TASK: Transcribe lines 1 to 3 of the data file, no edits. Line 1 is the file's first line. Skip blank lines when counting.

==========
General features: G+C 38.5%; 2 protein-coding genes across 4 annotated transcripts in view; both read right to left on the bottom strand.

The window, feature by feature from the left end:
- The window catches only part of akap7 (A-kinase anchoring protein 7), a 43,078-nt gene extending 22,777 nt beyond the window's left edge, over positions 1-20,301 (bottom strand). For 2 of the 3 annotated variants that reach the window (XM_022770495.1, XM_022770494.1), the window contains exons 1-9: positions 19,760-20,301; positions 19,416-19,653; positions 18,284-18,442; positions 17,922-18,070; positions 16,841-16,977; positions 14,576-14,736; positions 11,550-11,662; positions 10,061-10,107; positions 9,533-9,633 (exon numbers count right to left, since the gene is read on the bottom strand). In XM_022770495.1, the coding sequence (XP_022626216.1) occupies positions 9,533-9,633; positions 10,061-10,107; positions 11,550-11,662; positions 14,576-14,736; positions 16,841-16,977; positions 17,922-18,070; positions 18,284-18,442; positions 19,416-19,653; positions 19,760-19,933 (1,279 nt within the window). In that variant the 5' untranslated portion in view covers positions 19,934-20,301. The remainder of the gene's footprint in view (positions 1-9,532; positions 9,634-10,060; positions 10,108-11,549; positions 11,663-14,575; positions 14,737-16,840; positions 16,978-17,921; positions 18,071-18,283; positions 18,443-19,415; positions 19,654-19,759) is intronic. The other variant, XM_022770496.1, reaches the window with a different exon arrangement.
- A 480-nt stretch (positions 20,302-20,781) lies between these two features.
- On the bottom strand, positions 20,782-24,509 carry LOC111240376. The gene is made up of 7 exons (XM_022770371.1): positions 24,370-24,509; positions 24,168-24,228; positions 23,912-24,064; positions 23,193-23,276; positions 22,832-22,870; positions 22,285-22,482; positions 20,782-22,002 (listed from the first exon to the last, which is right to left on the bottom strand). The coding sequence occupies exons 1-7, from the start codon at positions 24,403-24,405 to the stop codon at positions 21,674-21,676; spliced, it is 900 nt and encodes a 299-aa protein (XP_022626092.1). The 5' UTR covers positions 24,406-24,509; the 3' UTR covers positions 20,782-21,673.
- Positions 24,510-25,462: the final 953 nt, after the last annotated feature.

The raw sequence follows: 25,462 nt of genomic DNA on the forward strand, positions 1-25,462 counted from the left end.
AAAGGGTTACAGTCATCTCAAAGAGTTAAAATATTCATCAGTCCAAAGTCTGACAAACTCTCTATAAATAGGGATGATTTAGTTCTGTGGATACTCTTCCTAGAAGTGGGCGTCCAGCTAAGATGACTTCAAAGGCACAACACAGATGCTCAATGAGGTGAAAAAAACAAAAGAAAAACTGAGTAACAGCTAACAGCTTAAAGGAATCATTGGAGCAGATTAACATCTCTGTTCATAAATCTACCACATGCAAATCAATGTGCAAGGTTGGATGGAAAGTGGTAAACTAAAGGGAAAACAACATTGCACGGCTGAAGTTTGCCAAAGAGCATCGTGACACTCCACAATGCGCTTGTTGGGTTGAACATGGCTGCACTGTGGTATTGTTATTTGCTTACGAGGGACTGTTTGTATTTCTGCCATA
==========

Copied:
General features: G+C 38.5%; 2 protein-coding genes across 4 annotated transcripts in view; both read right to left on the bottom strand.

The window, feature by feature from the left end:
- The window catches only part of akap7 (A-kinase anchoring protein 7), a 43,078-nt gene extending 22,777 nt beyond the window's left edge, over positions 1-20,301 (bottom strand). For 2 of the 3 annotated variants that reach the window (XM_022770495.1, XM_022770494.1), the window contains exons 1-9: positions 19,760-20,301; positions 19,416-19,653; positions 18,284-18,442; positions 17,922-18,070; positions 16,841-16,977; positions 14,576-14,736; positions 11,550-11,662; positions 10,061-10,107; positions 9,533-9,633 (exon numbers count right to left, since the gene is read on the bottom strand). In XM_022770495.1, the coding sequence (XP_022626216.1) occupies positions 9,533-9,633; positions 10,061-10,107; positions 11,550-11,662; positions 14,576-14,736; positions 16,841-16,977; positions 17,922-18,070; positions 18,284-18,442; positions 19,416-19,653; positions 19,760-19,933 (1,279 nt within the window). In that variant the 5' untranslated portion in view covers positions 19,934-20,301. The remainder of the gene's footprint in view (positions 1-9,532; positions 9,634-10,060; positions 10,108-11,549; positions 11,663-14,575; positions 14,737-16,840; positions 16,978-17,921; positions 18,071-18,283; positions 18,443-19,415; positions 19,654-19,759) is intronic. The other variant, XM_022770496.1, reaches the window with a different exon arrangement.